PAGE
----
If you don’t want to make an extra journey to the train station to secure a ticket before your traveling date, you can book online or at a vending machine in some supermarket (Indomarkt or Afromarkt).   We found the last option the best because it's relatively easy to find one of those supermarkets nearby. It means no taxi journey to the train station in traffic. In our experience, traffic jam is the norm in Java. Besides, those machines don’t take change. You pay the exact amount at the supermarket’s counter. No counting coins and losing out money. 

You can also book your train tickets online, using The site accepts all payment methods.

Powered by 12Go Asia system

Choosing your class 

Indonesia trains have three classes: Executive (Eksecutif), Business (Bisnis) and Economy (Economy). On the machine, it listed the train name (like Argo Wilis), the class (like Eksecutif), and the number of available seats. We found out that the amount of available seats might not be quite accurate when booking from a supermarket’s machine. Meaning it said there were but there actually were not, and you would have to start the whole process again and again. So consider you have been warned!

The price of each class varies according to the level of comfort. Some trains only have economy class. While it’s much cheaper, Economy coaches still have air conditioners. If you are to travel on a busy day, at the weekend or near a holiday, avoid Economy class if possible. Around May Day, which is also a holiday in Indonesia, we got a last-minute ticket on an economy train and it was definitely not the best.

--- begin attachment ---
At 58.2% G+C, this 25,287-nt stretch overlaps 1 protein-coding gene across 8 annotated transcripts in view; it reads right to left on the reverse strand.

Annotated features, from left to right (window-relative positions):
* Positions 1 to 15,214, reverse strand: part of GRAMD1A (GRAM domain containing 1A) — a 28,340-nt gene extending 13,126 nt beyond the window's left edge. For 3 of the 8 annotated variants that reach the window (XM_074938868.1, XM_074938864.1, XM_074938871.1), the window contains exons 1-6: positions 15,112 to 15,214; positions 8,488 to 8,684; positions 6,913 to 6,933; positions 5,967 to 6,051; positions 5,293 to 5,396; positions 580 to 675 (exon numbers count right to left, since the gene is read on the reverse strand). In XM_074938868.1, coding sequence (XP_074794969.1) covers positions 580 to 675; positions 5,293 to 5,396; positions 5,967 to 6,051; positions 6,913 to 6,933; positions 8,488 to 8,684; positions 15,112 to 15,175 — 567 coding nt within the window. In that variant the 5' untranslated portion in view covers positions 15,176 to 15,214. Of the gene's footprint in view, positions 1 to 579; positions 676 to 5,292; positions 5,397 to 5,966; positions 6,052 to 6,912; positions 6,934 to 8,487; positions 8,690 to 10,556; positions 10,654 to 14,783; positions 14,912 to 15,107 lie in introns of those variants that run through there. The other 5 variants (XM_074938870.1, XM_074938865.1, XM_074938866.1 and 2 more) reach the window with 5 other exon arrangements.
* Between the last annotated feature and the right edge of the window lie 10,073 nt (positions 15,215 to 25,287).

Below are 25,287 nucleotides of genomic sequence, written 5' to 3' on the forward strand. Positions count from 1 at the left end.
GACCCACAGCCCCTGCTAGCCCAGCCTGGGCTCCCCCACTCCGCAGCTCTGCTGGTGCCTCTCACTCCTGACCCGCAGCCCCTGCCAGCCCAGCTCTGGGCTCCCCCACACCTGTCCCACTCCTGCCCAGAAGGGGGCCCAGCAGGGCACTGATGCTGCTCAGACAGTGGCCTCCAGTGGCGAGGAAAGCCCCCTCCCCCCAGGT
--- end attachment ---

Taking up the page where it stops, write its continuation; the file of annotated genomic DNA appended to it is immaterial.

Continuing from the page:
The train arrived 30 minute late and it was packed. The luggage rack was too small, even for my 28litre bag. The distance between two benches was barely enough to avoid touching the knee of the person sitting opposite. Because you were most likely have to keep the bag on the floor by your knee, the leg room was next to nothing. The bench was cushioned and covered with plastic that sticks to your sweaty bare legs. The width was also quite limited for three, so you might have to hold your body in to avoid touching the people on either sides. 

It was not the most uncomfortable train I have taken but I would definitely have paid more for the business class if there had been any seats available. 

The business coach is quite decent, powerful air-cons and spacious leg room (at least for a small Asian girl like me). You won’t be able to move the seat back like with the Executive class but that is alright for a short journey. 

The Executive class is awesome. You should take it even just for the experience. The leg room was plenty.- the most room I’ve ever had, counting all the European trains I’ve been on. The chairs move way back for you to have a good sleep. Those chairs might not be as comfortable as the ones on the Amsterdam-Paris high speed train, but the scenery could be a amazing. We took the day train Argo Wilis from Jakarta to Bandung and were in awe by all the mountain gorges and lush valleys dotted with green paddy fields. At one point, the train moved pass a wobbly wooden bridge. It was a bit hairy, but as long as you travel Indonesia, a rail journey is the most mind-comforting one you can get.

That is train travelling in Indonesia for you. If you are to go beyond one island (and honestly, why wouldn't you, there are so many choices), you might find this post about sea crossing on the public ferry useful. 

Happy Travelling! 

(This post contains affiliate links. When you book a ticket using the link, we will get a tiny commission to fund our next adventure. Thank you 😊)